In recent days, President Barack Obama has repeatedly charged that opponents of the deal are pushing for war with Iran as they did in Iraq and has decried the well-funded lobbying campaign behind them.
The White House says Obama is simply offering what he regards as a stark truth about the options facing lawmakers and what he's up against.
But American Jewish organizations -- who maintain the President himself isn't intentionally fueling stereotypes -- say the themes concern their members, who are sensitive to any suggestion of Jews' warmongering or placing ties to Israel over the interests of the United States.
Abraham Foxman, until recently the head of the Anti-Defamation League, which combats racism and anti-Semitism, said the language Obama is using could end up "fueling and legitimizing anti-Semitic stereotypes out there that Jews are warmongers."
Meanwhile, Jewish supporters of the Iran deal wonder whether the increasingly harsh language coming from Republican presidential candidates and groups like the American Israel Public Affairs Committee could inflict damage on the American Jewish community as a whole.
Pro-Israel and Jewish organizations are among those objecting most strongly to the deal and leading lobbying campaigns, many of which cite threats to Israel's security as a reason for Congress to oppose the deal when it votes in mid-September. In particular, AIPAC has launched a $20 million-plus effort against the agreement, including TV ads, emails and visits to congressional offices.
The White House, for its part, has launched a major press for congressional support, holding classified briefings with Cabinet members, providing one-on-one sessions with the President for certain wavering lawmakers and making full use of the bully pulpit, where some of the rhetoric discomfiting Jews has been uttered.
A push for war with Iran?
In a major speech Wednesday defending the deal, Obama declared that "many of the same people who argued for the war in Iraq are now making the case against the Iran nuclear deal."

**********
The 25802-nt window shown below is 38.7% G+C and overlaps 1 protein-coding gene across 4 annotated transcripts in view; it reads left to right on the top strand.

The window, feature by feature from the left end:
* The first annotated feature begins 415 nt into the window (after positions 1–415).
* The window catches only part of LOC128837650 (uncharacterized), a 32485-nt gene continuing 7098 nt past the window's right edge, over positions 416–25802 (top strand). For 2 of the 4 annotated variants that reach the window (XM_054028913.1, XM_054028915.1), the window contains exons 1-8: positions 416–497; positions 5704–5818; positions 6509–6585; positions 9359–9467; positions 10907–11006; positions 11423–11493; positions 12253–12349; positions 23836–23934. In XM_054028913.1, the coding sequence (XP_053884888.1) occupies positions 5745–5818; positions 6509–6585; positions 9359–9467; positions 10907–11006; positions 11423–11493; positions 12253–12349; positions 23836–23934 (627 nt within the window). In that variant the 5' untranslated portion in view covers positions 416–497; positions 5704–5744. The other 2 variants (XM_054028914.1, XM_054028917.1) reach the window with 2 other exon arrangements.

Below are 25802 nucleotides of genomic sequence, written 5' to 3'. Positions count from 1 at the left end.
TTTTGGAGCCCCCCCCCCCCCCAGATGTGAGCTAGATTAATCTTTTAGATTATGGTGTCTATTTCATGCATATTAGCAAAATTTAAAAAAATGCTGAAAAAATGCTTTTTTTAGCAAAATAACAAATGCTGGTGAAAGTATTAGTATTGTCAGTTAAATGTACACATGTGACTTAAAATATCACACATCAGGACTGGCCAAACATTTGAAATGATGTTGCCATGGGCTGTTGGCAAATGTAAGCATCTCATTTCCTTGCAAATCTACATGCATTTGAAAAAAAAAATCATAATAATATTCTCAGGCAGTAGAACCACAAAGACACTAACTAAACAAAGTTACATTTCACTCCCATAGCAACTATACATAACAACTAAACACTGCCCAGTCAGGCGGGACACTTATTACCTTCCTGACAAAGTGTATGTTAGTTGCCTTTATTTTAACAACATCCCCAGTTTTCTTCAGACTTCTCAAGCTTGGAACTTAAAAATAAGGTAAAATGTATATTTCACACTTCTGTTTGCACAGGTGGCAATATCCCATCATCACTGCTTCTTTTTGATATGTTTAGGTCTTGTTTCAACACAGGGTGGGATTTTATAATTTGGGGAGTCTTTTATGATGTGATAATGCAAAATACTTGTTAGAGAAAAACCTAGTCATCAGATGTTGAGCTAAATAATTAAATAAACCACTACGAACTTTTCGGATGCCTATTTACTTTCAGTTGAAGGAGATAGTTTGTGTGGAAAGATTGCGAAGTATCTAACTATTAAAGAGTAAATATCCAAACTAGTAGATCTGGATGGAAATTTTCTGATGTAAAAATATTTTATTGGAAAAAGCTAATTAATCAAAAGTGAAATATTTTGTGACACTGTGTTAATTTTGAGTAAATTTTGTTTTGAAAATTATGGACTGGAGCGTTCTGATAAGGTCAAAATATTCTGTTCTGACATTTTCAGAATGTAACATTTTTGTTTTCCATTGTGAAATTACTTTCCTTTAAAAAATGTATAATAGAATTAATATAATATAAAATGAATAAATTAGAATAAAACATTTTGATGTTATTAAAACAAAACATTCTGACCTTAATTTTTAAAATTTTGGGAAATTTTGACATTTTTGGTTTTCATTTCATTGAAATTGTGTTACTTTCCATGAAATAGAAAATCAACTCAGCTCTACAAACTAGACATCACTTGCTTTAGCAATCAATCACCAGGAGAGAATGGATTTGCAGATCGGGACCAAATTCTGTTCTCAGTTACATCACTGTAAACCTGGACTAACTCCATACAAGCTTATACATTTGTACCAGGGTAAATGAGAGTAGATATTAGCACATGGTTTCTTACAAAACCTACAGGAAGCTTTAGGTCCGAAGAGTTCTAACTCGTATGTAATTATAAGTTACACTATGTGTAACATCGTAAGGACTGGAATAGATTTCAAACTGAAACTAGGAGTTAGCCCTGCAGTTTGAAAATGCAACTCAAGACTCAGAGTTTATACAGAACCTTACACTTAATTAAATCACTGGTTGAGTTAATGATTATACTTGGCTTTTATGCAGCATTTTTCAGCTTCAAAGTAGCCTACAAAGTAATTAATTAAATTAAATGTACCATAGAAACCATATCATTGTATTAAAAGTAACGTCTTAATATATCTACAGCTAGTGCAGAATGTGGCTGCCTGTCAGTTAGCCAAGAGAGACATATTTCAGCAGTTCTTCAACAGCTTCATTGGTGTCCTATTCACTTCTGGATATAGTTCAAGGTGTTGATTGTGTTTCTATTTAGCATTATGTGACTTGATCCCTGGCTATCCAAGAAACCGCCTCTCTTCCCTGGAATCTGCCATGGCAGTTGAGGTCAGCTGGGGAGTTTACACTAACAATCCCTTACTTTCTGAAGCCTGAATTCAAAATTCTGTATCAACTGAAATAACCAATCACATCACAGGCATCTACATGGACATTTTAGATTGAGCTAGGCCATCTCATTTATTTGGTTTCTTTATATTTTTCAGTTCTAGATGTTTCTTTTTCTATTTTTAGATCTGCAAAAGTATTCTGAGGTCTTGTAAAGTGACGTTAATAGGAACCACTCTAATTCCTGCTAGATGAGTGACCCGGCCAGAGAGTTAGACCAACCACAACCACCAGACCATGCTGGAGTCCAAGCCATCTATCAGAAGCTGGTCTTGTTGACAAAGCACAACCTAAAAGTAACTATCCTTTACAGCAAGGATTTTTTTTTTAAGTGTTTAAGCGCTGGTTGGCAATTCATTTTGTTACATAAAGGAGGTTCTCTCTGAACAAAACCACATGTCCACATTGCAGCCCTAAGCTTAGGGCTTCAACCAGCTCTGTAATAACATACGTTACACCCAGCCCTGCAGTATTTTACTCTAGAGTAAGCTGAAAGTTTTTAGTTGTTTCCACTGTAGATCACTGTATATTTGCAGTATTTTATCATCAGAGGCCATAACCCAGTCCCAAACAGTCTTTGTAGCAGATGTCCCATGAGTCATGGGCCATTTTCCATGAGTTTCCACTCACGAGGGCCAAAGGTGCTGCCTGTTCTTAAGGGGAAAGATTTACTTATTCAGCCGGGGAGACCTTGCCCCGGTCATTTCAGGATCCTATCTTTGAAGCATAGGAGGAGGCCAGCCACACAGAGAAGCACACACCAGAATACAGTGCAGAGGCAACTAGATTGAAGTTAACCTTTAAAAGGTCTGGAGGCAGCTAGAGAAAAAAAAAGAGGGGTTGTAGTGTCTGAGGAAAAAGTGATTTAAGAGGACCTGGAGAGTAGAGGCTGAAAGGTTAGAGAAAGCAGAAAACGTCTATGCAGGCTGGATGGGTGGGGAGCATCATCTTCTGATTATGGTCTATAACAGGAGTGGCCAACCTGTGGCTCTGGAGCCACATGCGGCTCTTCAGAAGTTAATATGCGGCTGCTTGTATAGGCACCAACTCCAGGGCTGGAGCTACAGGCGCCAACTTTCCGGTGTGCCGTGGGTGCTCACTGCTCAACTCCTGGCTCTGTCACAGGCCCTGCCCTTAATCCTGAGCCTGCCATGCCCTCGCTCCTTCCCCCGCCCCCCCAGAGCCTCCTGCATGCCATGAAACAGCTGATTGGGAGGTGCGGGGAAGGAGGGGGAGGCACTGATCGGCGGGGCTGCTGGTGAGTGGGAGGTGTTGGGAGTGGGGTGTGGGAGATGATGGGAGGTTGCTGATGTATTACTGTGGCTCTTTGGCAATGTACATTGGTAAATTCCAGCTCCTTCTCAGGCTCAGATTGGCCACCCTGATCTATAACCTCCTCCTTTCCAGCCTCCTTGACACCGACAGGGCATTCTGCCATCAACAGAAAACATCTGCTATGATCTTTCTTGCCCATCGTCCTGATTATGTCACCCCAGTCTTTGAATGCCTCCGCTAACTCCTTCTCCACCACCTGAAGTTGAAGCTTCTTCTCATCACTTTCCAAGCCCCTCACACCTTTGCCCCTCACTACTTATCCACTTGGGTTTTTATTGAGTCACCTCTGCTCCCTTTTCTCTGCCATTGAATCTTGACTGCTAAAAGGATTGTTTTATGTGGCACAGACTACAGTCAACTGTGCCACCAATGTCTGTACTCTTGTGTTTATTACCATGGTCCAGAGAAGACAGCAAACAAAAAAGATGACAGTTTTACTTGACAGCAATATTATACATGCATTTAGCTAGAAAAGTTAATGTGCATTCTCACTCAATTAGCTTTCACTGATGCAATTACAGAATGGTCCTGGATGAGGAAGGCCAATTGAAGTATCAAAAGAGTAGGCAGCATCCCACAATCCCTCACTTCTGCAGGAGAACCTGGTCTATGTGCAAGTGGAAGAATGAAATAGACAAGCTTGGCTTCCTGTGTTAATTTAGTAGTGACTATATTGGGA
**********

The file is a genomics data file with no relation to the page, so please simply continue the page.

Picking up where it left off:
He also said that "because this is such a strong deal, every nation in the world that has commented publicly, with the exception of the Israeli government, has expressed support."
He delivered a similar message about the Iraq War in a conference call he held last week urging progressive groups to speak in support of the deal amid the intense efforts to defeat it.
"The lobbying that is taking place on the other side is fierce, it is well-financed, it is relentless," he told them. "And in the absence of your voices, you are going to see the same array of forces that got us into the Iraq War, leading to a situation in which we forgo a historic opportunity and we are back on the path of potential military conflict."
Foxman stressed that Obama wasn't deliberately touching on stereotypes.
"I know the President, I've heard him, I've met him. I don't think any of it is intentional," he said. But he added, "Some of us in the community are troubled the messaging will be used and abused by bigots."
Foxman, who noted that he was speaking in a personal capacity as he is no longer with the Anti-Defamation League, also objected to administration statements that have singled out Israel.
"To say Israelis are the only ones in the world opposed -- it's troubling messaging," Foxman said.
Asked to respond to Foxman's comments, a senior administration official said, in part, "we have engaged in extensive outreach with members of the Jewish community over the past several months," and that "we've been clear in the context of this deal that we remain stalwart in our commitment to Israel and its security."
Defending lobbying efforts
Another Jewish organization, this one partisan, criticized Obama for going after the lobbyists and wealthy backers of anti-deal campaigns.
Jewish groups fear that such descriptions dredge up stereotypes connecting Jews and money.
"President Obama should stick to the facts and stop demonizing Americans who are rightly skeptical of his dubious deal with the Tehran regime," Republican Jewish Coalition Executive Director Matt Brooks said in a statement following the call.
It's not just those on the right in the Jewish community who are concerned about the increasingly acrimonious spat between the administration and pro-Israel groups.
"My biggest concern here is that the more we frame this debate with vitriol, the more likely we inflict severe damage for the Jewish community," said Greg Rosenbaum, chairman of the National Jewish Democratic Council, which supports Obama's Iran deal.